Food Politics

by Marion Nestle
Aug 19 2008

GM foods: the solution to world hunger?

Proponents of genetically modified foods as the solution to the world food crisis have been busy. Dennis Avery of the Hudson Institute blames Prince Charles for the crisis because of the Prince’ distaste for GM foods. In a quotation dear to my heart, he asks: “How would the future king tell the cat and dog owners of Britain that, because of his anti-science elitism, pet food sales must be banned so people could eat?” So without GM foods, we won’t have by-products of human food production to feed to pets?   And then today’s Science Times interviews Dr. Nina Federoff, science advisor to Condoleeza Rice. She says all foods are GM anyway.  Without them, we will have to destroy the world’s forests.  And heaven help us if we rely on organics: “If everybody switched to organic farming, we couldn’t support the world’s population–maybe half.” Why do I think there are some logical pieces missing here? Maybe because the Hudson Institute is not exactly free of corporate influence? Or Dr. Federoff really is, as the interview suggests indirectly, the “ambassador from Monsanto?”

Aug 17 2008

USDA: it takes more than education to change dietary choices

USDA economists have just produced a theoretical study proposing – surprise! – that knowledge of nutrition is not sufficient to change dietary behavior. What they call “immediate visceral factors” (i.e. hunger, food in front of you, large portions) overpower “cognitive dietary information.” They don’t put it this way, but that’s why personal responsibility doesn’t work. You have to change the food environment to make it easier to make better choices. It’s nice to have some evidence….

Aug 15 2008

Food label boredom?

The USDA has just come out with a new study documenting declining use of the Nutrition Facts labels, especially among adults too young to have known anything about them when they first came out in the early 1990s.   Now that trans fats are zeros, the only thing people look at these days are fiber and sugar.  To this one-track mind, this is another reason why calorie labeling is a good idea.  Why don’t people look at calories on package labels?  I’m guessing because they get confused by the serving size.  About five years ago, the FDA proposed a way to make calories more prominent but nothing ever came of it (too much opposition).  I still have hopes.

Aug 14 2008

100 food blogs

Kelly Sonora sends a list of 100 food blogs to “inspire your healthy eating.” Mine is listed at #91. But I don’t see most of my favorites (see Blogroll) on this list. Are your favorites on it? What would they be?

Aug 13 2008

Whole Foods eats crow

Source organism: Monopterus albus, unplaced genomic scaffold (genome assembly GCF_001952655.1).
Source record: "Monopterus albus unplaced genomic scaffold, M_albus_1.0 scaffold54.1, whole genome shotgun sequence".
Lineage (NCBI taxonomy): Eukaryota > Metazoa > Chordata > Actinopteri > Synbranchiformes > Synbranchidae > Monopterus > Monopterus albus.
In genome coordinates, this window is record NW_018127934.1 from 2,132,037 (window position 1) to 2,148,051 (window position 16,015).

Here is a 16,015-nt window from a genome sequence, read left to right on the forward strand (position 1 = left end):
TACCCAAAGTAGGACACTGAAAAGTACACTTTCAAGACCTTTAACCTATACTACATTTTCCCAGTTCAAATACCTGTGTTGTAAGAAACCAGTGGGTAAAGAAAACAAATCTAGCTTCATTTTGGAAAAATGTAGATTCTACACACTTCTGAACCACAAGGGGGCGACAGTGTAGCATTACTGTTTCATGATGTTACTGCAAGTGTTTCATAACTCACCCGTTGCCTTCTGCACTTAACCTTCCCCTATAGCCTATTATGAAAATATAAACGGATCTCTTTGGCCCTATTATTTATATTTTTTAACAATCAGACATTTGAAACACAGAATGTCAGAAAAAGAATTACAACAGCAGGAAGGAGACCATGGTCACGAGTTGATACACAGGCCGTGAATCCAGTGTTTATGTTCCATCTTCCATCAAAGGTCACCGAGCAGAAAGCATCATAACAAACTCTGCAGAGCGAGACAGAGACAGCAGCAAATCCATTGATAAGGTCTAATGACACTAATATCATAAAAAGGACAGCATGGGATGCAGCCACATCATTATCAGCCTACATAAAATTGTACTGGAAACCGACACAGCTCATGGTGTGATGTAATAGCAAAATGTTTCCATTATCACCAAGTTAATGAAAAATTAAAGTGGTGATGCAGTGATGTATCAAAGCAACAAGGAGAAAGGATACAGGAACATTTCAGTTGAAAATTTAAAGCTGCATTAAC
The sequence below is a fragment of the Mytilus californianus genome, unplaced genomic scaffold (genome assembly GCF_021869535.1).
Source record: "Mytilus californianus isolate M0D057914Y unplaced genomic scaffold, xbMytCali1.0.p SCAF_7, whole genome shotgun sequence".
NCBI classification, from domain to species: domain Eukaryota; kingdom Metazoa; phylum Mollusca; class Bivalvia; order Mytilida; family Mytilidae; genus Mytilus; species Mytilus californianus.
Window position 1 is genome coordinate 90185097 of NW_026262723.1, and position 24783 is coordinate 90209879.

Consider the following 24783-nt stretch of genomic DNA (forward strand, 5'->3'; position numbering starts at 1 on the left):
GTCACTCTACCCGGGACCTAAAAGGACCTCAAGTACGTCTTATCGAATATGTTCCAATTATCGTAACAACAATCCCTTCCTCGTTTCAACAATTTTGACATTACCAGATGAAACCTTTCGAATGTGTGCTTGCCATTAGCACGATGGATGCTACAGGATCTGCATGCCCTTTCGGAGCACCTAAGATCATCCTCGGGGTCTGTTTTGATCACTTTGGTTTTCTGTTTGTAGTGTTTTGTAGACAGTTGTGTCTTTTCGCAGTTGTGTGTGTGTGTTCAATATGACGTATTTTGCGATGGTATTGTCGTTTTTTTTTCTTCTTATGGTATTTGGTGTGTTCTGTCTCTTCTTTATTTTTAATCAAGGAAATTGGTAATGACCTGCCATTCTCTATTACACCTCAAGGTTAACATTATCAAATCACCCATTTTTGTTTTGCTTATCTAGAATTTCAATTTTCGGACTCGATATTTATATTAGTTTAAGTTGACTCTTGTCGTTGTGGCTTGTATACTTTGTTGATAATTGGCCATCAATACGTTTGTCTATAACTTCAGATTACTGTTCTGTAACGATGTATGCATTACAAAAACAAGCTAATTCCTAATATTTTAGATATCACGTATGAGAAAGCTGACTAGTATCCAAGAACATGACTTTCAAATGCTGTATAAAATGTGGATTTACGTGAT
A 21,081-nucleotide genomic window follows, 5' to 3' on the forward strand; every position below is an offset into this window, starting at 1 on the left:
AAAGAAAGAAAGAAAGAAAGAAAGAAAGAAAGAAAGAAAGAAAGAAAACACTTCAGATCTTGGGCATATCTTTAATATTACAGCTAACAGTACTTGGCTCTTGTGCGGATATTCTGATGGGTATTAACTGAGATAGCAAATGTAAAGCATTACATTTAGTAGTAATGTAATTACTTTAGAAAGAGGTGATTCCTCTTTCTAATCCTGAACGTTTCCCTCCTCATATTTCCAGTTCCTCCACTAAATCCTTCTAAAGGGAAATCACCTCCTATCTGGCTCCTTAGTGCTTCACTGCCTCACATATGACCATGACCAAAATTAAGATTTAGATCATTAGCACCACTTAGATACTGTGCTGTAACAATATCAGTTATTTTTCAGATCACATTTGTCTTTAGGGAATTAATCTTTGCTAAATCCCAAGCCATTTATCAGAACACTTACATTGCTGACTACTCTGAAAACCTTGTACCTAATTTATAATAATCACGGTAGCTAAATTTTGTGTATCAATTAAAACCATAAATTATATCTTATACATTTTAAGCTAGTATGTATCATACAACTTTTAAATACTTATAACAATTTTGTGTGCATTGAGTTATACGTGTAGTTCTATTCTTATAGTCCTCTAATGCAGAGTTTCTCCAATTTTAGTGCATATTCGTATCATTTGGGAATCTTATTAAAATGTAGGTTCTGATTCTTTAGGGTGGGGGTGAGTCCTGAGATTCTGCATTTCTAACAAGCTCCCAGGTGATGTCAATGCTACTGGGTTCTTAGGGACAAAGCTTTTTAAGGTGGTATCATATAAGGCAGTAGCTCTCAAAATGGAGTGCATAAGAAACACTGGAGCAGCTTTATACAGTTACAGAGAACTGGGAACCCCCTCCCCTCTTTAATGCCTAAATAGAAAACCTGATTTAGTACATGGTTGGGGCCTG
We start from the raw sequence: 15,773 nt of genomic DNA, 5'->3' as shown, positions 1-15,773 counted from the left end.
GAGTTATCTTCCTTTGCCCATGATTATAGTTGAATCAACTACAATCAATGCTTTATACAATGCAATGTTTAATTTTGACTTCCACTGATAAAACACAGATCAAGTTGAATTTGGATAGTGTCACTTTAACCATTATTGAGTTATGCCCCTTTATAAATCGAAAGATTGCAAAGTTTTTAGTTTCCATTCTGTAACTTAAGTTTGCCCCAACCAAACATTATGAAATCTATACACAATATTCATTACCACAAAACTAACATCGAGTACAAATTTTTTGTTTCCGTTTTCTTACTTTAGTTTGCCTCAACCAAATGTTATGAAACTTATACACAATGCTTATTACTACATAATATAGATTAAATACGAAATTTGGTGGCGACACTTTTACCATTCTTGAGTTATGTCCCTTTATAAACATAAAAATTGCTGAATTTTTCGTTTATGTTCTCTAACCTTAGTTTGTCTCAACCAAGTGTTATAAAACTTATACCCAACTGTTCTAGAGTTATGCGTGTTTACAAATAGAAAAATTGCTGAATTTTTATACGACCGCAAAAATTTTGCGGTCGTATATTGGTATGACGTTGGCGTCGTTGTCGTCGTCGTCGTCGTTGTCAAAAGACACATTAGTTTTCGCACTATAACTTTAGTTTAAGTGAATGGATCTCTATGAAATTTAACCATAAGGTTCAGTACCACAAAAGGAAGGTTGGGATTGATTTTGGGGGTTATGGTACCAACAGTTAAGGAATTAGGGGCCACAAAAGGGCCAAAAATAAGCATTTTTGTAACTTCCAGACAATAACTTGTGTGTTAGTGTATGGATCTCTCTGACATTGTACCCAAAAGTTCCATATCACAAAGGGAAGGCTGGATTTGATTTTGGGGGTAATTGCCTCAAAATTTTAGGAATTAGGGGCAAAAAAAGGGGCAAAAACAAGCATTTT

Here’s a story for you. Whole Foods has just recalled ground beef contaminated with the toxic form of E. coli, 0157:H7. The company had had to go into full damage control. It needs to. The beef came from Coleman Natural, which used to take pride in the quality of its meat and its safety procedures. But Coleman was bought by Meyer Natural Angus last spring, and Meyer uses Nebraska Beef for processing. Nebraska Beef has a history of problems with E. coli 0157:H7. Whole Foods didn’t check. This is a fine mess, one that I attribute to the usual results of pressures on corporations to please their stockholders, never mind public health, but I am curious about one thing: What is Meyer Natural? Is it owned by another, larger company? If so, which?

Aug 12 2008

This is a test: find the calorie information

Thanks to Harold Goldstein, executive director of the California Center for Public Health Advocacy, for sending a link to the Center’s video on public understanding of brochures put out by fast food chains. This reminds me a lot of my screen debut in SuperSize Me! where Morgan Spurlock tries to find out if anyone can define calories.  I used to have a clip of it at, but it seems to have vanished.

Aug 9 2008


This must be my week for being asked about snack foods. The San Francisco Chronicle (see previous post) wanted to know about pizza? Eating Liberally wants to know about popcorn. Same question, same answer.

Aug 8 2008

FDA changes mind; says HFCS is natural after all

Try to get your mind around this one. To make high fructose corn syrup, it is necessary to (1) extract the starch from corn, (2) treat the starch with an enzyme to break it into glucose, and (3) treat the glucose with another enzyme to turn about half of it into fructose. OK class, explain how this can be considered natural? Answer: because the enzymes are fixed to a column and do not actually mix with the starch. Oh. So the FDA considers HFCS natural because Archer Daniels Midland and the Corn Refiners Association asked it to. Regime change, anyone?

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